High Valley Farms passes its first smell test
The Aspen Times
When it comes to marijuana odors coming out of a Basalt-area grow operation, the real proof the problem has been fixed will come this summer.
That was the consensus Tuesday from both Pitkin County commissioners and two neighbors who live in the Holland Hills subdivision near High Valley Farms. Meanwhile, commissioners will continue to hold quarterly meetings to review the odor problem.
“It definitely has decreased,” said Heather Isberian, one of the neighbors. “But let’s get through a full summer before we say the situation is under control and gone.”
Isberian said she last detected the skunk-like odor from the growing marijuana in late November but didn’t report it.
Another neighbor, Kent Schuler, said he smelled an odor around the beginning of the year as he walked by and was surprised because it was cold outside.
Commissioners approved High Valley Farms’ license Sept. 23 on the condition that owners control the odor. At the time of the renewal, co-owner Jordan Lewis had just spent a seven-figure amount to install a carbon filtration system that seems to be working.
Tuesday was the first quarterly meeting to address the smell. Such meetings were also a condition of the license renewal.
A third-party monitor has detected no odor since Sept. 15, according to an odor log. Also, county officials have not received any complaints from neighbors in that time, said Environmental Health Director Kurt Dahl.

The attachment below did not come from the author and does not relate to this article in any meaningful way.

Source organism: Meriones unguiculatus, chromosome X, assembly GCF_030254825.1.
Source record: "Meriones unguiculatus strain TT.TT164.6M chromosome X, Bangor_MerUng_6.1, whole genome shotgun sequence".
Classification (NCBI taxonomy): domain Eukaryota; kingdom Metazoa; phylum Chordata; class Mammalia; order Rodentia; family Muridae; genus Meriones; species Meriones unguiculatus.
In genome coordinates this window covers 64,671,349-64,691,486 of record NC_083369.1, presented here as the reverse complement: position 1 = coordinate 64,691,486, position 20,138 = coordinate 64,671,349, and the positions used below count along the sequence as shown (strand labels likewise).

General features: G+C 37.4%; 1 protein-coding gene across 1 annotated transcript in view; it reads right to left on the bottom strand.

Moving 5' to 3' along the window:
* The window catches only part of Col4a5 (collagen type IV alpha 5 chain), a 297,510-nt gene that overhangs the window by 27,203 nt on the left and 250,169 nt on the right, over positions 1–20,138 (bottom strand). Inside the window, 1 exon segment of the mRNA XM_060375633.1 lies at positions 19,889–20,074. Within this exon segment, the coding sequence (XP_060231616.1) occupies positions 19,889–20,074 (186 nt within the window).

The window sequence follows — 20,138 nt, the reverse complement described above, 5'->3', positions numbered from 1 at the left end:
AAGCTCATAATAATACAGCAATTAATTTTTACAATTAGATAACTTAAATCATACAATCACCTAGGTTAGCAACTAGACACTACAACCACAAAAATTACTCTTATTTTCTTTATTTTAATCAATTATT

Neighbors with complaints can call 970-279-1375 to report odors.
Lewis said the filtration system has been working well.
“We’ve accomplished what we said we would, and I’d like the board to acknowledge that,” Lewis said.
Commissioner Patti Clapper said she’s received calls about odors in the area but suspects it’s probably consumption-related rather than grow-related.
Dahl also said he’s received a complaint about the farm using recovered irrigation water from the marijuana to water landscaping around the property. Lewis said state law allows him to re-use the water in the summer and truck it off the property in the winter.
If they didn’t re-use the water, the alternative would be to go out and buy more fertilizer to use on the trees they’ve planted on the property, he said.
Dahl said the county can regulate the use of the water if it’s classified as wastewater. However, if it’s classified as irrigation water, it cannot. He’s working with the county attorney’s office to determine the definition, he said.
“The program seems like it’s working for the most part,” said Commissioner George Newman, who cast the only vote against the license renewal in September. “Summer will be the real telling test.”
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